market socialist hippie commune in National Geographic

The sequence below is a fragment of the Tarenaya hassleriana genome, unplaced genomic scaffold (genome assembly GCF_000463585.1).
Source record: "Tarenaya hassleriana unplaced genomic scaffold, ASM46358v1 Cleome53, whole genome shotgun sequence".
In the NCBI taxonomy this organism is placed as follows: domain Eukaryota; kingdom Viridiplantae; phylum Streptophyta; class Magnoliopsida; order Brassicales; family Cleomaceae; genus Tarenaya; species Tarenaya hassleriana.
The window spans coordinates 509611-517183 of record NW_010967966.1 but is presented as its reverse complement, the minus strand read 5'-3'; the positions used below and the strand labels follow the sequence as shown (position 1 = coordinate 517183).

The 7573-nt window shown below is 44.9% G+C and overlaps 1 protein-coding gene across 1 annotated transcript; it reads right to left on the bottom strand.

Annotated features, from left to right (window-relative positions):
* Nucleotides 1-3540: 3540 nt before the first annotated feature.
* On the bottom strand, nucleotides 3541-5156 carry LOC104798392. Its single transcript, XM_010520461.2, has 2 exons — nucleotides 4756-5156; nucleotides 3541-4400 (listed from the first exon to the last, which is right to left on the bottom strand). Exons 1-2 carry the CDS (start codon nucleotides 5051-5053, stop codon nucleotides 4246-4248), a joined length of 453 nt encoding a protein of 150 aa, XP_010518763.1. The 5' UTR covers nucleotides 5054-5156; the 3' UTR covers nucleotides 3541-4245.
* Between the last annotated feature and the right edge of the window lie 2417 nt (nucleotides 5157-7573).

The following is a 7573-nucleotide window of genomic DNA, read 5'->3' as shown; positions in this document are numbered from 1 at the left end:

National Geographic magazine has a regular series where they look at a particular ZIP code area of the United States in each issue. In last month's (August 2005) issue, the feature was on the East Wind commune in Tecumseh, Missouri—a prototypical 1960s hippie commune that's lasted until today. While it's always nice to see the idealistic 1960s alternatives still around (for instance, contemporary alternative schools that began in the "free school" movement during the 1960s and early 1970s), it also happens to be an interesting example of market socialism in practice. While the work and resources within the commune are distributed collectively, the commune's revenue comes from the half-million dollars of annual profit which they obtain from a nut butter business. The article makes there out to be a sharp, ironic contrast between such market profitability and the socialist ideals of the commune—the name "East Wind" comes from a quotation by Mao Zedong—but from a market socialist point of view it can be seen as quite consistent. From that viewpoint, there is no need either to reject all communitarianism as rigidly autocratic and un-capitalist, or to dismiss the possibility of alternative structures that don't resemble a corporation thriving in the marketplace.

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